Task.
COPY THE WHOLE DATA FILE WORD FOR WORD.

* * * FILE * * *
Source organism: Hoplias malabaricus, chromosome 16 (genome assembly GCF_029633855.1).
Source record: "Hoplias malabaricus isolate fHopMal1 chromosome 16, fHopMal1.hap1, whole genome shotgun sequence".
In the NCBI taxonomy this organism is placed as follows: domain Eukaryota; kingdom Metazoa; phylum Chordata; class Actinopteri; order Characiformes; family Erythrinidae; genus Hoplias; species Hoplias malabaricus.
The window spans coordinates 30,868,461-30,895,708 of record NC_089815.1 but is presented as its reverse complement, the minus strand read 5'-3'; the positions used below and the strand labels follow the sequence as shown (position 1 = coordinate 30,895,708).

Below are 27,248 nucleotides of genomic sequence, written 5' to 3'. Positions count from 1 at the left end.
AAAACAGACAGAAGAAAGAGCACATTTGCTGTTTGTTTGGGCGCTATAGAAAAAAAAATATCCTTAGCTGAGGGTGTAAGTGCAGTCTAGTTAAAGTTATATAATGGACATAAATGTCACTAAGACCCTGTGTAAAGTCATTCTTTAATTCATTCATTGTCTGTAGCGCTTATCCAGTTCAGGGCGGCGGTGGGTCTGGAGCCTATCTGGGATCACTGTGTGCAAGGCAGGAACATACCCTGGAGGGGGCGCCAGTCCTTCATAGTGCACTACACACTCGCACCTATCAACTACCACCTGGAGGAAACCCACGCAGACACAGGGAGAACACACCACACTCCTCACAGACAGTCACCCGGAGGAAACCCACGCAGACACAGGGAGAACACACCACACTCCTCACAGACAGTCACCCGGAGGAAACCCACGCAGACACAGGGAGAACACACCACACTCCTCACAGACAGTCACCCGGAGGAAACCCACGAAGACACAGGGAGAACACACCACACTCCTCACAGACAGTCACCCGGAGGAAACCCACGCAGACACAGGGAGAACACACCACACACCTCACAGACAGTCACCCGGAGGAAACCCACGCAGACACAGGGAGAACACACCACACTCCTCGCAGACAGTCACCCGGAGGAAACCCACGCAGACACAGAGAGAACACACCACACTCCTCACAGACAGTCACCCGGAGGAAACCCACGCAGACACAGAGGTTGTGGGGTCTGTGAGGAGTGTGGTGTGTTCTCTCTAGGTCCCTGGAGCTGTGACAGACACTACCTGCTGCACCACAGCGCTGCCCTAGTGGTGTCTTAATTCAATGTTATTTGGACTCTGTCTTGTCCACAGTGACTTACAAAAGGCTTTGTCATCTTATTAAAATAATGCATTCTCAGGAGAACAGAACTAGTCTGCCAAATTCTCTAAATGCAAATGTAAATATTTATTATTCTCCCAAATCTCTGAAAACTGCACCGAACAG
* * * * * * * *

Source organism: Hoplias malabaricus, chromosome 16 (genome assembly GCF_029633855.1).
Source record: "Hoplias malabaricus isolate fHopMal1 chromosome 16, fHopMal1.hap1, whole genome shotgun sequence".
In the NCBI taxonomy this organism is placed as follows: domain Eukaryota; kingdom Metazoa; phylum Chordata; class Actinopteri; order Characiformes; family Erythrinidae; genus Hoplias; species Hoplias malabaricus.
The window spans coordinates 30,868,461-30,895,708 of record NC_089815.1 but is presented as its reverse complement, the minus strand read 5'-3'; the positions used below and the strand labels follow the sequence as shown (position 1 = coordinate 30,895,708).

Below are 27,248 nucleotides of genomic sequence, written 5' to 3'. Positions count from 1 at the left end.
AAAACAGACAGAAGAAAGAGCACATTTGCTGTTTGTTTGGGCGCTATAGAAAAAAAAATATCCTTAGCTGAGGGTGTAAGTGCAGTCTAGTTAAAGTTATATAATGGACATAAATGTCACTAAGACCCTGTGTAAAGTCATTCTTTAATTCATTCATTGTCTGTAGCGCTTATCCAGTTCAGGGCGGCGGTGGGTCTGGAGCCTATCTGGGATCACTGTGTGCAAGGCAGGAACATACCCTGGAGGGGGCGCCAGTCCTTCATAGTGCACTACACACTCGCACCTATCAACTACCACCTGGAGGAAACCCACGCAGACACAGGGAGAACACACCACACTCCTCACAGACAGTCACCCGGAGGAAACCCACGCAGACACAGGGAGAACACACCACACTCCTCACAGACAGTCACCCGGAGGAAACCCACGCAGACACAGGGAGAACACACCACACTCCTCACAGACAGTCACCCGGAGGAAACCCACGAAGACACAGGGAGAACACACCACACTCCTCACAGACAGTCACCCGGAGGAAACCCACGCAGACACAGGGAGAACACACCACACACCTCACAGACAGTCACCCGGAGGAAACCCACGCAGACACAGGGAGAACACACCACACTCCTCGCAGACAGTCACCCGGAGGAAACCCACGCAGACACAGAGAGAACACACCACACTCCTCACAGACAGTCACCCGGAGGAAACCCACGCAGACACAGAGGTTGTGGGGTCTGTGAGGAGTGTGGTGTGTTCTCTCTAGGTCCCTGGAGCTGTGACAGACACTACCTGCTGCACCACAGCGCTGCCCTAGTGGTGTCTTAATTCAATGTTATTTGGACTCTGTCTTGTCCACAGTGACTTACAAAAGGCTTTGTCATCTTATTAAAATAATGCATTCTCAGGAGAACAGAACTAGTCTGCCAAATTCTCTAAATGCAAATGTAAATATTTATTATTCTCCCAAATCTCTGAAAACTGCACCGAACAG